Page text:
Cubs 4, Reds 3: Matt Garza gave up one earned run in seven and two-thirds. Two unearned runs because the Cubs defense is butt, but we’ve all come to expect that. Dontrelle Willis is now 0-5 since his return to the bigs.

Tigers 4, Indians 2: Doug Fister struck out 13 and Victor Martinez hit a three-run homer in the fourth that was all the Tigers ended up needing.

Pirates 3, Astros 1: James McDonald allowed one run in seven and a third innings. Seven and a third dreary, drizzly innings. Rainy baseball on cool days late in the season between two teams that are way the hell out of the race make me very, very sad. Summer’s almost gone. Almost gone. Almost gone. Where will we be … when the summer’s gone?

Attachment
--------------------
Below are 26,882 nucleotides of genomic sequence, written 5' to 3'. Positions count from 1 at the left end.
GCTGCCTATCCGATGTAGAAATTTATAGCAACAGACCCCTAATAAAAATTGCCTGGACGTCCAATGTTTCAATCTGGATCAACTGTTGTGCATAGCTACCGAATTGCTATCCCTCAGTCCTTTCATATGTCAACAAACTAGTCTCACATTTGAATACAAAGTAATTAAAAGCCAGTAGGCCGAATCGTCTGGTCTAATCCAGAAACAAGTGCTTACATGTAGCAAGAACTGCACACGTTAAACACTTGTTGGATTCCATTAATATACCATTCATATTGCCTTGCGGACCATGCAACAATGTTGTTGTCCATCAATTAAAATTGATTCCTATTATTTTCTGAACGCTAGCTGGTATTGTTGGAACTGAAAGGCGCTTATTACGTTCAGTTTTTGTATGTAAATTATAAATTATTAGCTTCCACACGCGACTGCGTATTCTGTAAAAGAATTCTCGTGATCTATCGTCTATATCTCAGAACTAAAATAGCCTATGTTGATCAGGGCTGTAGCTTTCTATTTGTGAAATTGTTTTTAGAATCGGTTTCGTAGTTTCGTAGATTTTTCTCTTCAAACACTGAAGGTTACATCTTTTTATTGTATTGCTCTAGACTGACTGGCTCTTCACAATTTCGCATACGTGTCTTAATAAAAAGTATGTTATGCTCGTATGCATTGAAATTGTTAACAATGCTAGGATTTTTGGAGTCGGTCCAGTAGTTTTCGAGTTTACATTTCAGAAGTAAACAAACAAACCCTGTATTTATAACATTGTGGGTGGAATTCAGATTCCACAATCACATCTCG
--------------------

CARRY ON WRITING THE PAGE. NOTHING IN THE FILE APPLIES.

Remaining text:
Nationals 7, Dodgers 2: Two homers for Mike Morse and one a piece for  Ian Desmond and Jayson Werth. Morse has a line of .315/.369/.562 with 26 homers and 83 driven in. And no one ever really talks about him.

Marlins 9, Mets 3: It’s always fun to see the annual “Javier Vazquez makes a late season run of good starts in meaningless games, thereby fooling someone into giving him another contract” event gaining steam.

Billy Butler activated from the 7-day concussion disabled list

OAKLAND, CA - JULY 24: Billy Butler #16 of the Oakland Athletics celebrates a solo homerun in the bottom of the eighth inning to regain the lead against the Tampa Bay Rays at the Oakland-Alameda Coliseum on July 24, 2016 in Oakland, California.  (Photo by Don Feria/Getty Images)
1 Comment

The Oakland Athletics have activated DH Billy Butler from the 7-day concussion disabled list.